The Massachusetts Bay Transportation Authority (MBTA) has launched a new oversight office tasked with addressing the findings of the Federal Transit Administration’s Safety Management Inspection (SMI) report, which was released Aug. 31, 2022.
The MBTA Quality, Compliance and Oversight Office will operate outside of the current structure of the authority and will be led by Katie Choe, who will serve as director and report directly to MBTA General Manager Steve Poftak.
The office will provide a monthly public report detailing MBTA’s progress implementing the FTA’s directives outlined in its final SMI report, which include:
- Managing the impact of operations, maintenance and capital projects requirements on the available workforce;
- Prioritization of safety management information;
- Effectiveness of safety communication; and
- Operating conditions and policies, procedures and training.
“The Quality, Compliance and Oversight Office will help support the MBTA’s over-6,000 employees, from track walkers to inspectors to operators and motorpersons by giving them the tools they need to succeed, including training, documentation and support systems as we continue to implement the recommended actions presented in the FTA’s report,” said Choe. “I have seen first-hand through countless New England winters, events like championship parades and in their everyday work, the perseverance, effort and focus of the MBTA workforce and I am confident that they will rise to the occasion again.”
Who is Katie Choe?
To be clear, Choe brings more than confidence and optimism to her new role. She has more than two decades of experience in construction management and safety oversight. Before becoming director of the MBTA Quality, Compliance and Oversight Office, she served as MBTA’s chief of capital delivery. MBTA says she has led and delivered infrastructure projects that supported and transformed MBTA subway, commuter rail and bus systems and the authority credits her success to her leadership and collaboration across multiple departments.
Prior to joining the MBTA, Choe worked as chief engineer and director of construction management at the City of Boston Public Works Department where she led the development of the award-winning Public Works Climate Resilient Design Standards, the StreetCaster equity-based infrastructure investment strategy and was responsible for an annual $40 million construction program.
Choe also served in various roles at Massachusetts Port Authority (Massport), including as a construction project manager, sustainability program manager and assistant director of capital programs, overseeing the development of the award-winning Sustainable Design Standards and Guidelines and responsible for the development and implementation of Massport’s five-year, $1 billion capital plan.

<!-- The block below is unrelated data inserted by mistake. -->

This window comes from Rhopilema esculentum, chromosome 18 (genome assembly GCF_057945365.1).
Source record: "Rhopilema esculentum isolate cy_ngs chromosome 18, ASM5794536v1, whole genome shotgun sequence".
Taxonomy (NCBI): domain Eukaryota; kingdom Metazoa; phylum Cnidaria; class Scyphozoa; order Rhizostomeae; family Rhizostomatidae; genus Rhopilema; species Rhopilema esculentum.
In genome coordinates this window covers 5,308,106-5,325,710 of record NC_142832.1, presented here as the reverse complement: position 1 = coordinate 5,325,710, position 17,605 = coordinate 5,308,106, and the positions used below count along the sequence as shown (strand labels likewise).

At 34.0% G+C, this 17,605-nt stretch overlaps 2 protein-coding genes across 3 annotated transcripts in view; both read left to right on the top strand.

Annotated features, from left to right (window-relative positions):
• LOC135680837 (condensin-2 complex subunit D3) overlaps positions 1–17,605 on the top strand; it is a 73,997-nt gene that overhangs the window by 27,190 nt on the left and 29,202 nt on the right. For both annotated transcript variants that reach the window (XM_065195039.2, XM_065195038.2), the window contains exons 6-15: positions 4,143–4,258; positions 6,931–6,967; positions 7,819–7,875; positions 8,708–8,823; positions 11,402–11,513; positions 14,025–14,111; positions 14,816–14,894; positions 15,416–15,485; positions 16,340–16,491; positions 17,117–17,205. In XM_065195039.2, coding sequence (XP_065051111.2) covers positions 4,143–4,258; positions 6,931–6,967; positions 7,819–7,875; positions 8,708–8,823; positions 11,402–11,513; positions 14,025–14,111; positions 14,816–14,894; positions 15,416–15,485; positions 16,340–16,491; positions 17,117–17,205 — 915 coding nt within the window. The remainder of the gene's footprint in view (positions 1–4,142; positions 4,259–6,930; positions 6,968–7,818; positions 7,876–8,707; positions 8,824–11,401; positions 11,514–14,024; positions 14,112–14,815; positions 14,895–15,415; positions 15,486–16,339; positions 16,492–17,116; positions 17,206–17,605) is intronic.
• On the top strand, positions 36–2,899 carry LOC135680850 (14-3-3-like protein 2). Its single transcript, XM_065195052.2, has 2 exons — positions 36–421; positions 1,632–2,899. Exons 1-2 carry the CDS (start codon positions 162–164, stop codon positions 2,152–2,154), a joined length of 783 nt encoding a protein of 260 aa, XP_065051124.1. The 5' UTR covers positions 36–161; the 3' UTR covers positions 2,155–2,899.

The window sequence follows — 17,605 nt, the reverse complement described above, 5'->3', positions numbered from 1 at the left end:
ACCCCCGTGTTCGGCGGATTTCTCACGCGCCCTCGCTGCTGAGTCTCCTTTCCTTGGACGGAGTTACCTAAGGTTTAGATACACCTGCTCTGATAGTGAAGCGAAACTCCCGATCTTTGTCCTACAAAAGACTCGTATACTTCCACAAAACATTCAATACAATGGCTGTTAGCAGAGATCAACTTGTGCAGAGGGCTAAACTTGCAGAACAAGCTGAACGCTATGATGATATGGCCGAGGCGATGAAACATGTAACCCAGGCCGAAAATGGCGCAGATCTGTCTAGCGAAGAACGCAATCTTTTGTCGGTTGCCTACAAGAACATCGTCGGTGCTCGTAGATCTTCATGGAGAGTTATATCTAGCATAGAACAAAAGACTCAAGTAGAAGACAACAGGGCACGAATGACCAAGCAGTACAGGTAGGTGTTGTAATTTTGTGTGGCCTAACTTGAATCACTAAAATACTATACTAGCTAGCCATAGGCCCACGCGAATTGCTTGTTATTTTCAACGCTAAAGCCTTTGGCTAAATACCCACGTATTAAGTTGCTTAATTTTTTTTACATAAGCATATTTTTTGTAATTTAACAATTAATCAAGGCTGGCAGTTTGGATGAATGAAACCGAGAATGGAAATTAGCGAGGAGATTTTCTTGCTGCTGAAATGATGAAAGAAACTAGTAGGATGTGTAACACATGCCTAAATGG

Actions taken to address safety concerns
While the FTA SMI report focuses on four key areas, it includes 53 total actions MBTA needs to take to improve its safety challenges. Poftak said MBTA has implemented or is beginning to implement half of those actions. He noted MBTA has facilitated multiple new safety risk management workshops during the past two months, the MBTA Safety Department has expanded its safety meeting framework to include performance-focused safety data reviews and radio dead spots have been confirmed with frontline staff, and a regular reporting and confirmation has been established with MBTA reporting the majority of spots have been resolved.
The SMI report made note of the observed imbalance between MBTA’s focus on delivering capital projects versus safety-critical operations and maintenance activities. MBTA says Massachusetts Department of Transportation (MassDOT) will engage with a consultant to evaluate potential benefits of a multimodal large construction unit apart from the MBTA and other agencies of MassDOT. The goal of such a unit would be to remove the large project management from agencies such as MBTA. This model is like the one MBTA has taken with the Green Line Extension and South Coast Rail projects, but this new engagement would investigate the opportunities to expand this model.
MBTA leadership and the authority’s unions began meeting at the end of August to engage stakeholders on workforce safety communications and meetings on safety themes and issues. MBTA says the goal will be a workforce that fully embraces a safety-first culture and adopts its practices for sustained improvement. MBTA also says it is developing a series of Requests for Proposals (RFPs) to support MBTA staff with input from stakeholders and union groups. MBTA is targeting the end of the week to issue RFPs directly related to the scope of the MBTA Quality, Compliance and Oversight Office.
Massachusetts Gov. Charlie Baker is filing a supplemental budget that includes a proposed $200 million for the MBTA to support the MBTA’s work to address the FTA’s safety directives and $10 million to establish a training academy, under MassDOT, that will create a talent pipeline to address MBTA staffing challenges.
“The MBTA’s number one priority remains safety for both our riders and our employees. We are grateful to the FTA for their recommendations as we build on numerous actions and initiatives already in place across the organization to strengthen our safety management,” said Poftak. “Under the leadership of Katie Choe, I am confident that through the Quality, Compliance and Oversight Office, the MBTA will be better positioned to address the challenges it has faced and implement changes to the organization and system to provide a safer and more reliable T.”